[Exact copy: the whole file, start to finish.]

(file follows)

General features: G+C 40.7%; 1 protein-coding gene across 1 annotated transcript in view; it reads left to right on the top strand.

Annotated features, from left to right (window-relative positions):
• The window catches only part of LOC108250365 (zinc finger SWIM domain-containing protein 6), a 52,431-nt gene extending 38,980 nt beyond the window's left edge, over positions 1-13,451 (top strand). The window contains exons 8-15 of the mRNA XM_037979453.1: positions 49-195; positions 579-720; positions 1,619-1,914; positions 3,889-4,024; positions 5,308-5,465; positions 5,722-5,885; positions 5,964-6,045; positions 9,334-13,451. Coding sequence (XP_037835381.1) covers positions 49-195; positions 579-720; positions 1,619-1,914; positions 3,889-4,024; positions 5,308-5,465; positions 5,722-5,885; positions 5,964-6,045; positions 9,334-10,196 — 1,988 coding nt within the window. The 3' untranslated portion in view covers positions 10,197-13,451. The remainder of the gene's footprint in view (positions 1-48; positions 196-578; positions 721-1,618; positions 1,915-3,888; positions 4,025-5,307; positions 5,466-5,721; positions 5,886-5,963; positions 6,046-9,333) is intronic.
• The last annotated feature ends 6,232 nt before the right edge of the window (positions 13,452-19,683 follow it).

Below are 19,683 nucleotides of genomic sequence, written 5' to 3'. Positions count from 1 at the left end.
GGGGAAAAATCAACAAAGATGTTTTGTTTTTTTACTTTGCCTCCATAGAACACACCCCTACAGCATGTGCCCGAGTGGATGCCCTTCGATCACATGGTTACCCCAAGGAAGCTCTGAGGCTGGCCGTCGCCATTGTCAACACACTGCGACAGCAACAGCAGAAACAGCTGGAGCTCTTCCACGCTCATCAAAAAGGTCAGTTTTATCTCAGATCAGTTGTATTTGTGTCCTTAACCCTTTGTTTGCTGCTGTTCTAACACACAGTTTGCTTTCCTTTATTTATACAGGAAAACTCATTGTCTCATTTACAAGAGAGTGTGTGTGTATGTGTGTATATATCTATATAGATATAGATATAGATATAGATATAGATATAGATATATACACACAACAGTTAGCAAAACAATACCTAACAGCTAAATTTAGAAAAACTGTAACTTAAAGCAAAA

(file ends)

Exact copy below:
General features: G+C 40.7%; 1 protein-coding gene across 1 annotated transcript in view; it reads left to right on the top strand.

Annotated features, from left to right (window-relative positions):
• The window catches only part of LOC108250365 (zinc finger SWIM domain-containing protein 6), a 52,431-nt gene extending 38,980 nt beyond the window's left edge, over positions 1-13,451 (top strand). The window contains exons 8-15 of the mRNA XM_037979453.1: positions 49-195; positions 579-720; positions 1,619-1,914; positions 3,889-4,024; positions 5,308-5,465; positions 5,722-5,885; positions 5,964-6,045; positions 9,334-13,451. Coding sequence (XP_037835381.1) covers positions 49-195; positions 579-720; positions 1,619-1,914; positions 3,889-4,024; positions 5,308-5,465; positions 5,722-5,885; positions 5,964-6,045; positions 9,334-10,196 — 1,988 coding nt within the window. The 3' untranslated portion in view covers positions 10,197-13,451. The remainder of the gene's footprint in view (positions 1-48; positions 196-578; positions 721-1,618; positions 1,915-3,888; positions 4,025-5,307; positions 5,466-5,721; positions 5,886-5,963; positions 6,046-9,333) is intronic.
• The last annotated feature ends 6,232 nt before the right edge of the window (positions 13,452-19,683 follow it).

Below are 19,683 nucleotides of genomic sequence, written 5' to 3'. Positions count from 1 at the left end.
GGGGAAAAATCAACAAAGATGTTTTGTTTTTTTACTTTGCCTCCATAGAACACACCCCTACAGCATGTGCCCGAGTGGATGCCCTTCGATCACATGGTTACCCCAAGGAAGCTCTGAGGCTGGCCGTCGCCATTGTCAACACACTGCGACAGCAACAGCAGAAACAGCTGGAGCTCTTCCACGCTCATCAAAAAGGTCAGTTTTATCTCAGATCAGTTGTATTTGTGTCCTTAACCCTTTGTTTGCTGCTGTTCTAACACACAGTTTGCTTTCCTTTATTTATACAGGAAAACTCATTGTCTCATTTACAAGAGAGTGTGTGTGTATGTGTGTATATATCTATATAGATATAGATATAGATATAGATATAGATATAGATATATACACACAACAGTTAGCAAAACAATACCTAACAGCTAAATTTAGAAAAACTGTAACTTAAAGCAAAA